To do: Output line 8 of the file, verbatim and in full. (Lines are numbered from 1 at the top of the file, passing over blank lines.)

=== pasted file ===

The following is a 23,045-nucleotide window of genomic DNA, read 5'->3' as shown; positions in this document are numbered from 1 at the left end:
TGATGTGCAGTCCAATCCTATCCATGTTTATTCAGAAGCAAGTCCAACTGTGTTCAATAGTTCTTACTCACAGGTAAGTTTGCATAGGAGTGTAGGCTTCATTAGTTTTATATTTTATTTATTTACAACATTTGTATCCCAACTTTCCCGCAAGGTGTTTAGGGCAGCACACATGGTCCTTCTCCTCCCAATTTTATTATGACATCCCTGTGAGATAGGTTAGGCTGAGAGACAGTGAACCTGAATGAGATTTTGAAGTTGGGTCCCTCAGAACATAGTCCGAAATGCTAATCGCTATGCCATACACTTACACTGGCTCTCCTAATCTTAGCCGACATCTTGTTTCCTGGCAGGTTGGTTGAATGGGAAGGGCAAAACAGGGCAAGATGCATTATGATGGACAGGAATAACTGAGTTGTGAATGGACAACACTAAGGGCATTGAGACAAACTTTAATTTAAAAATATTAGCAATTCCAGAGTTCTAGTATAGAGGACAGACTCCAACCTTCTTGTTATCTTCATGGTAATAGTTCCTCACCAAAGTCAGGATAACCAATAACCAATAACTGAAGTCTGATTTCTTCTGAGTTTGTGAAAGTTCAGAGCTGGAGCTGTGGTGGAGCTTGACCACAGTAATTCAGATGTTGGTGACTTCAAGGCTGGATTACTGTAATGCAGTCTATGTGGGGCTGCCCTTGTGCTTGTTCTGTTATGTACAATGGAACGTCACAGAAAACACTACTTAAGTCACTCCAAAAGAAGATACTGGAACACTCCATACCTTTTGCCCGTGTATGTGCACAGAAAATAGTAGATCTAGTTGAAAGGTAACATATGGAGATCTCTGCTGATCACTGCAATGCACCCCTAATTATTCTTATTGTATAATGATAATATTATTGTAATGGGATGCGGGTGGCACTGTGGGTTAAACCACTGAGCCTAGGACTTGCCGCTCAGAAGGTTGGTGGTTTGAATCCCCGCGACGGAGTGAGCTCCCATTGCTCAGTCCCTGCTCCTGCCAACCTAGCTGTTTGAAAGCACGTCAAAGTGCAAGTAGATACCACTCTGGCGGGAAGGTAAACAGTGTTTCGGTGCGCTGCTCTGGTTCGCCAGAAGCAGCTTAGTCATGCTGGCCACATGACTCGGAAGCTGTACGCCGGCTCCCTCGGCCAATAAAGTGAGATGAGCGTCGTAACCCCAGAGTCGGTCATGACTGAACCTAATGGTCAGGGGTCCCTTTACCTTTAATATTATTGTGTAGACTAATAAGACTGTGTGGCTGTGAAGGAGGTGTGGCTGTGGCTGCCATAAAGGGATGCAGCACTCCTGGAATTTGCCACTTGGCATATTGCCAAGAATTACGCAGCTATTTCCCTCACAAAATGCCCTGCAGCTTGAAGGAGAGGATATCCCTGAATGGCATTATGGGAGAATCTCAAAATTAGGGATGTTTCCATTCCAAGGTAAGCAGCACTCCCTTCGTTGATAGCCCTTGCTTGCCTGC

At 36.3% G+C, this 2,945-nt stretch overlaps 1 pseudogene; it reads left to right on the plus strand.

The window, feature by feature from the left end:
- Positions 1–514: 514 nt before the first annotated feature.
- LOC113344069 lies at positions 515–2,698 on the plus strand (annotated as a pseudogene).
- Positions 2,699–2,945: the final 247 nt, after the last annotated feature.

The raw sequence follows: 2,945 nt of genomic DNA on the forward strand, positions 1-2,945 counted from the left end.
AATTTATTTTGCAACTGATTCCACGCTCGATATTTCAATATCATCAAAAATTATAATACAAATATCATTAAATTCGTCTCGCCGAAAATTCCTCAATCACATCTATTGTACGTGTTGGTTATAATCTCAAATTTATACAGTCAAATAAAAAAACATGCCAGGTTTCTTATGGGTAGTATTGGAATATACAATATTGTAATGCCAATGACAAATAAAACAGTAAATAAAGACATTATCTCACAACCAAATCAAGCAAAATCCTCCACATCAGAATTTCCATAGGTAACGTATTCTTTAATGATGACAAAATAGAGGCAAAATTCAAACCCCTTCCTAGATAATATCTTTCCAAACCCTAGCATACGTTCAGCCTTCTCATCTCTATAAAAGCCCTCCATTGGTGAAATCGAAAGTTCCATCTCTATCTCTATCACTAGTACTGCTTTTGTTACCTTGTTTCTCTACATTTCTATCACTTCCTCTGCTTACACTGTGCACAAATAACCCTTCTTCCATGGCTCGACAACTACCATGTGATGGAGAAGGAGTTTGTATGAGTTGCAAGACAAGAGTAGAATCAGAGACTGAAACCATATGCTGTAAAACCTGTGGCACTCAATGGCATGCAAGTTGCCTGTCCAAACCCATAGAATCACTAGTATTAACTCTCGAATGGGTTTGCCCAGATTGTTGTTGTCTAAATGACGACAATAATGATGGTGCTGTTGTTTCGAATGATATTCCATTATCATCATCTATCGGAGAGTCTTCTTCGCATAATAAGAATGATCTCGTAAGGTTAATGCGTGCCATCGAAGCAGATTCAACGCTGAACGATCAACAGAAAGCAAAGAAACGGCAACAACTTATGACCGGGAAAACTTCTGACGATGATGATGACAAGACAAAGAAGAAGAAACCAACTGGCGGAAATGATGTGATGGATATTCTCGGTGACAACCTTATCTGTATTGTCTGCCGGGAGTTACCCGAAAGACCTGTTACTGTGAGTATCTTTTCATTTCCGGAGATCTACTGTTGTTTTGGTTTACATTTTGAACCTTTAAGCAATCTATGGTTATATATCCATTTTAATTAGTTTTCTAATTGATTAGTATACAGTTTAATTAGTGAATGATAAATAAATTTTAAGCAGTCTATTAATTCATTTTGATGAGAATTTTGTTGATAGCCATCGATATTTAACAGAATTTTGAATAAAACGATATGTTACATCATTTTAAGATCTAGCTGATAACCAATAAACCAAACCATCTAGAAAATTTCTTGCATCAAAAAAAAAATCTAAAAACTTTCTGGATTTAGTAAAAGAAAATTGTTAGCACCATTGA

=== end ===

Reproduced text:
The raw sequence follows: 2,945 nt of genomic DNA on the forward strand, positions 1-2,945 counted from the left end.